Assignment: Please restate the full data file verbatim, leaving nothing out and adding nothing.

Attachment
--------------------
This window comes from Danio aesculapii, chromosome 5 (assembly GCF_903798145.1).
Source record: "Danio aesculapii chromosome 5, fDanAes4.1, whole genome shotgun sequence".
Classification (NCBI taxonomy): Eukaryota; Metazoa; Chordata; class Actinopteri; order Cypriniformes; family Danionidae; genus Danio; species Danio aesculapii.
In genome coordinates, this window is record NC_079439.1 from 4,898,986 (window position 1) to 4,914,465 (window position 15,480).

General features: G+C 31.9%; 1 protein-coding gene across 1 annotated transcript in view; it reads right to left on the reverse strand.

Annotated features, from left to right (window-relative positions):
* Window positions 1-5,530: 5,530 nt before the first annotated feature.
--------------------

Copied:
This window comes from Danio aesculapii, chromosome 5 (assembly GCF_903798145.1).
Source record: "Danio aesculapii chromosome 5, fDanAes4.1, whole genome shotgun sequence".
Classification (NCBI taxonomy): Eukaryota; Metazoa; Chordata; class Actinopteri; order Cypriniformes; family Danionidae; genus Danio; species Danio aesculapii.
In genome coordinates, this window is record NC_079439.1 from 4,898,986 (window position 1) to 4,914,465 (window position 15,480).

General features: G+C 31.9%; 1 protein-coding gene across 1 annotated transcript in view; it reads right to left on the reverse strand.

Annotated features, from left to right (window-relative positions):
* Window positions 1-5,530: 5,530 nt before the first annotated feature.